Heading into the 2017 season, few Brewers fans were worried about second base. Jonathan Villar had spent the previous summer making good on his potential, authoring a 4.7 WARP season along the way. Scooter Gennett and Yadiel Rivera provided a decent insurance policy: one could be relied on for some decent at bats, while the other could field screaming grounders in his sleep. In all, a respectable trio of keystone contributors.
That narrative started to change on March 28, when the Cincinnati Reds claimed Gennett off waivers. The loss barely registered on most fans’ radars. A blip of nostalgia, perhaps, but these were the rebuilding Milwaukee Brewers. We’re used to players coming and going. In actuality, Gennett’s sudden departure was the first in a series of unexpected events that engulfed second basemen throughout the Brewers’ system. (Perhaps the most unexpected? Scooter’s .308 Total Average (TAv) and 24 dingers in 435 plate appearances for the division-rival Reds.)
As 2017 winds down, it’s safe to say that the second base picture has grown considerably more murky. Here’s a brief overview of the state of the position up and down the organization.
Jonathan Villar got off to a miserable start this season, hitting only .221 before the All-Star break and battling a lower back injury in June. Even before the injury, ineffectiveness cost Villar significant playing time. The Brewers summoned utility infielder Eric Sogard from Class-AAA in mid-May, and the diminutive veteran’s hot start in Milwaukee left Villar the odd man out. It was scarcely the follow-up the club had hoped for from Villar, who led the majors with 62 stolen bases and recorded a .826 OPS last year. Villar earned his long leash, but he deserved his reduced role this summer. He’s provided fans a glimmer of hope since the break, batting .288/.306/.415 while working at second and dabbling in center field.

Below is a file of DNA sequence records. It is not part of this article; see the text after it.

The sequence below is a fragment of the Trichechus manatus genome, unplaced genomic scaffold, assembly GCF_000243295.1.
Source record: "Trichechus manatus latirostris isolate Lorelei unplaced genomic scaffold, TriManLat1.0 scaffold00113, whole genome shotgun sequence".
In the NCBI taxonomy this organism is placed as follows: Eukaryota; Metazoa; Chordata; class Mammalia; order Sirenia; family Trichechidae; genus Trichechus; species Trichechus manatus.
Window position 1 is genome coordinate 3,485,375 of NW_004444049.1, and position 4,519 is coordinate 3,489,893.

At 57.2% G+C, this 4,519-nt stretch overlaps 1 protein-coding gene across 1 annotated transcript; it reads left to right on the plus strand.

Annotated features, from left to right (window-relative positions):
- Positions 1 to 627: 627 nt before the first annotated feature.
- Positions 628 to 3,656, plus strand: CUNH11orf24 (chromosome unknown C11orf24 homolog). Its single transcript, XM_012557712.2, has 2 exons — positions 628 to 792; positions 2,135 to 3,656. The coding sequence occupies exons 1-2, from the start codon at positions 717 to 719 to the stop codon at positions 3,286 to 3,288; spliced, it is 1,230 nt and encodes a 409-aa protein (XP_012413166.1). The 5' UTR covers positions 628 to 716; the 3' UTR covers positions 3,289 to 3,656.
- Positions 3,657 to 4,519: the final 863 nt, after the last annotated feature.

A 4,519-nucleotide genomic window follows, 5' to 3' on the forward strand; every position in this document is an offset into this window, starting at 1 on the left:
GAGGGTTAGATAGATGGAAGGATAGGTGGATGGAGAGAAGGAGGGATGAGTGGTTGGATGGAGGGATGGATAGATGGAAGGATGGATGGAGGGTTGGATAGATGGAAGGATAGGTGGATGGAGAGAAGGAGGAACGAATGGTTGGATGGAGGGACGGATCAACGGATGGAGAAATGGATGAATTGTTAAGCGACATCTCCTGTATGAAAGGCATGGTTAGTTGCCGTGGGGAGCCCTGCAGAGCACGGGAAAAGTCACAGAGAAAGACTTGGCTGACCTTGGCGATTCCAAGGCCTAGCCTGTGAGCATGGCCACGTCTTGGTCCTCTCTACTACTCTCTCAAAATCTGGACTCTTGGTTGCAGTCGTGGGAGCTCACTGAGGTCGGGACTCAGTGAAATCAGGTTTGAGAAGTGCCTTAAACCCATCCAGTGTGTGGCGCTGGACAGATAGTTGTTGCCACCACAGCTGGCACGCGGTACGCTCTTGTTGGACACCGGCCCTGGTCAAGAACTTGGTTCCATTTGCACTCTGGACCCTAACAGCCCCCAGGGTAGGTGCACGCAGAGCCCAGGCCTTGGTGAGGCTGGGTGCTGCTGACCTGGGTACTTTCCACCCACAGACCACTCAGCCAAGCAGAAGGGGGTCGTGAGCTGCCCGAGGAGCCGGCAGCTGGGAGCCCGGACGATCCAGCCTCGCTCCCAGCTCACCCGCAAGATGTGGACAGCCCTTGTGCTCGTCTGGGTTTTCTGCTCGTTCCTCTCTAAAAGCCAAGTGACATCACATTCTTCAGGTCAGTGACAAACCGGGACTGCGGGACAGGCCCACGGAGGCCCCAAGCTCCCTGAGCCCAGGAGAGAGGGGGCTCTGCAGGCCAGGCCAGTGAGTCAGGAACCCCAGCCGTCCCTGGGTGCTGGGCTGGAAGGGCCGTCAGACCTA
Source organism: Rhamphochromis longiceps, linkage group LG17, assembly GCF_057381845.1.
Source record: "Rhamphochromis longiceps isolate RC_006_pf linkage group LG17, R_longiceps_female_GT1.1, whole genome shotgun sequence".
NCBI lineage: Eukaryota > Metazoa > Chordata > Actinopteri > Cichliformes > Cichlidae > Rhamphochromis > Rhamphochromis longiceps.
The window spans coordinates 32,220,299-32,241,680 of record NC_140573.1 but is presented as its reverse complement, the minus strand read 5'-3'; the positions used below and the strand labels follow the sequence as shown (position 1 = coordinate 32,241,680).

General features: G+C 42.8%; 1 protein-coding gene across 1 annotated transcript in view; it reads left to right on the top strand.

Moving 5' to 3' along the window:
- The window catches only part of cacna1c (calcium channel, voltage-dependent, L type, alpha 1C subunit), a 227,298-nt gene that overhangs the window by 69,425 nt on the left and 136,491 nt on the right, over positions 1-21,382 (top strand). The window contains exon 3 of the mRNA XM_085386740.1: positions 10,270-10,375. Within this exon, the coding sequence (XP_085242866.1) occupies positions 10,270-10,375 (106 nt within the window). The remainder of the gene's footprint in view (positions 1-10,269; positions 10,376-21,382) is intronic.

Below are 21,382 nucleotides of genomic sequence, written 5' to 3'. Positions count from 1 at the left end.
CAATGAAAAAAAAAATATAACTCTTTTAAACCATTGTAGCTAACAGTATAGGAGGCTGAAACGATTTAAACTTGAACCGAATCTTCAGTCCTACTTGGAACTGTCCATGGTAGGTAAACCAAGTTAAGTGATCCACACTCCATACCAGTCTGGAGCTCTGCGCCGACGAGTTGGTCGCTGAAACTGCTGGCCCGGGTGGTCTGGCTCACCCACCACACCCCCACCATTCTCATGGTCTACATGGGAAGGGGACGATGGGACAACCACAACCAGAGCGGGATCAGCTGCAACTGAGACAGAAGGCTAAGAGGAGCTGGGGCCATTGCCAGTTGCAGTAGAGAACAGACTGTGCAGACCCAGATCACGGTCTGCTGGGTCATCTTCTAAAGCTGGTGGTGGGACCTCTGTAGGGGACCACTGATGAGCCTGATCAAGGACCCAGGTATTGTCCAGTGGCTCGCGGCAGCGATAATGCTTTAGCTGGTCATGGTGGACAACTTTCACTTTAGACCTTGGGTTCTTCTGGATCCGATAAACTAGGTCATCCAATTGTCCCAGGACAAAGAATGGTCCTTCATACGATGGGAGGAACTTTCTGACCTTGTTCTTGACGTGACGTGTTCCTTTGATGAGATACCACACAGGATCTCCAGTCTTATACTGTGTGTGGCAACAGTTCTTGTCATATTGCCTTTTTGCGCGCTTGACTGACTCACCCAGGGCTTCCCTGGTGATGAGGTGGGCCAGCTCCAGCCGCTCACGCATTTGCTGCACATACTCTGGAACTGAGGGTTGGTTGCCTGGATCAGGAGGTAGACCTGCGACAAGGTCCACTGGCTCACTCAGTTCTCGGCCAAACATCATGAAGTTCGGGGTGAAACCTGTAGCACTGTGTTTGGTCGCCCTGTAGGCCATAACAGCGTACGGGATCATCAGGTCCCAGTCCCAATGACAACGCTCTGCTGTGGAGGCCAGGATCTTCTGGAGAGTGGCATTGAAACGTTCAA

Sogard, meanwhile, won hearts across Brewers nation with a monstrous first half, in which he batted .331/.438/.485. He, too, was bit by the injury bug this season, landing on the 10-day disabled list with a left ankle strain in early July. He hasn’t been the same player since making his way back to the active roster, as evidenced by a paltry .171/.276/.224 triple-slash in the second half. The 31-year-old is a free agent at the end of the season, meaning his days in Milwaukee blue may be numbered.
The versatile Hernan Perez has occasionally spelled Sogard and Villar this year, and he’s done so with aplomb. Brewers brass prefers Perez in a super-utility role, though, so he shouldn’t be considered a long-term solution at the keystone. The same goes for Yadiel Rivera, who made only one brief trip to the majors in his final option year, going hitless in a pair of plate appearances.
Dissatisfied with a slumping Sogard and inconsistent Villar, the Brewers acquired Neil Walker from the New York Mets on August 12 for a player to be named. Walker has been a steady contributor this year, amassing 1.3 WARP in just 380 plate appearances. He’s turned it up a notch since coming to Milwaukee, batting .279/.395/.485 in 22 games. But the 31-year-old is likely to command more in free agency this offseason than the Brewers will want to pay. With younger options already on the big league roster, Walker is likely a pure rental, to be enjoyed while he lasts.